Watercolor image of designer's desk with various painings hanging on the wall. A desktop monitor showing a colorful flower and bird filled background. Around it sit a laptop, tablet, and various phones all showing the same image at different resolutions. There are also various sketch pas and pens & pencils laying on the desk.

Responsive Background Images With or Without image-set(): The Proven Way

Do a search for “responsive background images” on the web. Go on and do the search, I’ll wait.

Oh, you’re back. Notice anything strange? For example, nobody can decide on what this means, how to do it, or even how to do it easily? You’re not alone. Fact is, the vast majority of sites have incorrect answers for generating responsive background images the way the img tag with srcset and sizes attributes work. This post puts it all to rest with the definitive answer a few mention as an “option” rather than the answer. Let’s start with a definition.

What are responsive background images?

There is some clear confusion over what exactly constitutes a responsive background image. Many declare them, simply, as the act of using a background image and that they are inherently responsive. Others define them as the filling of a given space by setting the background-size property to cover or contain. This inconsistency makes the entire idea confusing; They define the background styling an HTML element but not making the background responsive.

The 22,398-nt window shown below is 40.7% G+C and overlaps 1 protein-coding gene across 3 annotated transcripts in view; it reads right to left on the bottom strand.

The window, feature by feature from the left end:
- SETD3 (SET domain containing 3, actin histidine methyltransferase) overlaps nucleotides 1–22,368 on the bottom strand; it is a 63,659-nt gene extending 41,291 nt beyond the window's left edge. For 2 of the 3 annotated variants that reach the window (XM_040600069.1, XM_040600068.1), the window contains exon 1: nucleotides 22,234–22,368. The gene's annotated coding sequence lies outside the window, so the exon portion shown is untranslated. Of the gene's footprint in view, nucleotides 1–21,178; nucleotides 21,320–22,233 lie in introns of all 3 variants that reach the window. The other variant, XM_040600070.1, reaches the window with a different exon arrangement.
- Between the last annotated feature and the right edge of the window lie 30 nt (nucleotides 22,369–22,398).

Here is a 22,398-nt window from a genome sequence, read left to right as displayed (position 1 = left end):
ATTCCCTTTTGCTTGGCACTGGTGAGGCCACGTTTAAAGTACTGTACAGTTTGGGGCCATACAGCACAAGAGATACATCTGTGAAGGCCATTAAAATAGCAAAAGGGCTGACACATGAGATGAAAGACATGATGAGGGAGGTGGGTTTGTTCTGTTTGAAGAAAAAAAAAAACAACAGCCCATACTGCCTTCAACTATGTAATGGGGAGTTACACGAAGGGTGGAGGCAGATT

Responsive background images are to background images what the srcset and sizes attributes are to the img tag. Mozilla’s web development docs define that as

images that work well on devices with widely differing screen sizes, resolutions, and other such features


In other words – just adding a background image to an element or even having it fill a given space does not constitute a responsive background image… but it does contribute to it.

Image-Set() Is For Pixel Density & Type Support, Not Responsiveness

Many posts will erroneously tell you to use image-set() to make background images responsive. This is misleading at best. image-set() was not meant to be used to provide different images at differing device screen widths. It is meant to provide different images based on the pixel density of the device. I already know what some are going to say…

But pixel density does fit with device size!

Unfortunately, you would be wrong. Using pixel density (such as DPI or 1x, 2x, 3x, etc) as a way to target a mobile device vs a tablet vs a desktop won’t work. While most mobile phones do use higher pixel density than most desktop monitors, others do as well. A number of tablets also have higher pixel density and Apple’s high DPI Retina display is (or was) available on their desktop machines as well. Just because the vast majority of the rest of the industry did not go in that direction does not mean you should simply assume only certain devices make use.